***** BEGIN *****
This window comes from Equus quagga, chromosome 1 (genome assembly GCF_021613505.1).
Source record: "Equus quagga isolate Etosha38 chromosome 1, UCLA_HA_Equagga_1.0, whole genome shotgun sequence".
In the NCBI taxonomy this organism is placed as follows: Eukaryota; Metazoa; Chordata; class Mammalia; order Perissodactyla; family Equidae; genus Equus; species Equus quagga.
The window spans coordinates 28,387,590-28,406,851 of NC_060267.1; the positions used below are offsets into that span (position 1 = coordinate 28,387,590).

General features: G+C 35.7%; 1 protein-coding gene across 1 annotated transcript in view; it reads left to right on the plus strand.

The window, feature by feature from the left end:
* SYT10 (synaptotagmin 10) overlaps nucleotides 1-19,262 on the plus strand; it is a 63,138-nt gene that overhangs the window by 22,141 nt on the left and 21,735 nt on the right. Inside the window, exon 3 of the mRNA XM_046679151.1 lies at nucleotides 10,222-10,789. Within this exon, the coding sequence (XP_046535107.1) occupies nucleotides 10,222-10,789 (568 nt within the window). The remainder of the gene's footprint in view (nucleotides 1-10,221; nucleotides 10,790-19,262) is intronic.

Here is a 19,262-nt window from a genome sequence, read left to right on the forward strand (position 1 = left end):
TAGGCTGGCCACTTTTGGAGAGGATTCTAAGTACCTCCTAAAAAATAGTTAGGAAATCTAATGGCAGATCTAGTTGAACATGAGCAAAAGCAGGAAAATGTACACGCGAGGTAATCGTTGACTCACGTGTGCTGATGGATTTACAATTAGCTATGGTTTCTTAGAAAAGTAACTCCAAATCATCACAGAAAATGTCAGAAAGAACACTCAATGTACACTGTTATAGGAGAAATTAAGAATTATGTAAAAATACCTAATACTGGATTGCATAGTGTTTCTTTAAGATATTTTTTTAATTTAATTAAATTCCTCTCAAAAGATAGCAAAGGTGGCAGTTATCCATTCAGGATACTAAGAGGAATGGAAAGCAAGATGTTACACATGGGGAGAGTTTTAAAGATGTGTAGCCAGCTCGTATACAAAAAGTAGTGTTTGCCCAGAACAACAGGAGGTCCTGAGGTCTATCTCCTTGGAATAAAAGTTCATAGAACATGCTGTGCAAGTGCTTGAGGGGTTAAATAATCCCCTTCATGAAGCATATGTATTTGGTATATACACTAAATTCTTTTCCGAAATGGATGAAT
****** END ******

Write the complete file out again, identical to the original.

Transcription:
This window comes from Equus quagga, chromosome 1 (genome assembly GCF_021613505.1).
Source record: "Equus quagga isolate Etosha38 chromosome 1, UCLA_HA_Equagga_1.0, whole genome shotgun sequence".
In the NCBI taxonomy this organism is placed as follows: Eukaryota; Metazoa; Chordata; class Mammalia; order Perissodactyla; family Equidae; genus Equus; species Equus quagga.
The window spans coordinates 28,387,590-28,406,851 of NC_060267.1; the positions used below are offsets into that span (position 1 = coordinate 28,387,590).

General features: G+C 35.7%; 1 protein-coding gene across 1 annotated transcript in view; it reads left to right on the plus strand.

The window, feature by feature from the left end:
* SYT10 (synaptotagmin 10) overlaps nucleotides 1-19,262 on the plus strand; it is a 63,138-nt gene that overhangs the window by 22,141 nt on the left and 21,735 nt on the right. Inside the window, exon 3 of the mRNA XM_046679151.1 lies at nucleotides 10,222-10,789. Within this exon, the coding sequence (XP_046535107.1) occupies nucleotides 10,222-10,789 (568 nt within the window). The remainder of the gene's footprint in view (nucleotides 1-10,221; nucleotides 10,790-19,262) is intronic.

Here is a 19,262-nt window from a genome sequence, read left to right on the forward strand (position 1 = left end):
TAGGCTGGCCACTTTTGGAGAGGATTCTAAGTACCTCCTAAAAAATAGTTAGGAAATCTAATGGCAGATCTAGTTGAACATGAGCAAAAGCAGGAAAATGTACACGCGAGGTAATCGTTGACTCACGTGTGCTGATGGATTTACAATTAGCTATGGTTTCTTAGAAAAGTAACTCCAAATCATCACAGAAAATGTCAGAAAGAACACTCAATGTACACTGTTATAGGAGAAATTAAGAATTATGTAAAAATACCTAATACTGGATTGCATAGTGTTTCTTTAAGATATTTTTTTAATTTAATTAAATTCCTCTCAAAAGATAGCAAAGGTGGCAGTTATCCATTCAGGATACTAAGAGGAATGGAAAGCAAGATGTTACACATGGGGAGAGTTTTAAAGATGTGTAGCCAGCTCGTATACAAAAAGTAGTGTTTGCCCAGAACAACAGGAGGTCCTGAGGTCTATCTCCTTGGAATAAAAGTTCATAGAACATGCTGTGCAAGTGCTTGAGGGGTTAAATAATCCCCTTCATGAAGCATATGTATTTGGTATATACACTAAATTCTTTTCCGAAATGGATGAAT